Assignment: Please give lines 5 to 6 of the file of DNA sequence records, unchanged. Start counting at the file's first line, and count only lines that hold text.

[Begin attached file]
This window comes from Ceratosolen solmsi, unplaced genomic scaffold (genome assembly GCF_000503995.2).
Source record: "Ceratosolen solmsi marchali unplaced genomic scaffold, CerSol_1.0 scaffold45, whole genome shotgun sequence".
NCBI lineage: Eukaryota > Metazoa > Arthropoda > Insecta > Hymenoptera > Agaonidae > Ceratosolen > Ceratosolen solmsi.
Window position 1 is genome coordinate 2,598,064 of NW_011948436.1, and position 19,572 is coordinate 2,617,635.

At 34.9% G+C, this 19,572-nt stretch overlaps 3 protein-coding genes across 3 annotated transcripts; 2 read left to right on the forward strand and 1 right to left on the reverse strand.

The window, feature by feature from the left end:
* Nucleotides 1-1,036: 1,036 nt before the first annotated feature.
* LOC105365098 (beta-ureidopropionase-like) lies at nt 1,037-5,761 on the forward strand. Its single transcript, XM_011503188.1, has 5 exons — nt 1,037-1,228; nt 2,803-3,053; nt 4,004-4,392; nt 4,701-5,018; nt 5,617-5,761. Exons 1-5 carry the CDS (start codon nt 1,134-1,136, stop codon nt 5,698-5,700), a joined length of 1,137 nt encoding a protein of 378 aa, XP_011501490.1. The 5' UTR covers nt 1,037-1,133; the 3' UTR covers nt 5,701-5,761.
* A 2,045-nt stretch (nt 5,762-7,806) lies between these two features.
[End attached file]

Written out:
At 34.9% G+C, this 19,572-nt stretch overlaps 3 protein-coding genes across 3 annotated transcripts; 2 read left to right on the forward strand and 1 right to left on the reverse strand.

The window, feature by feature from the left end: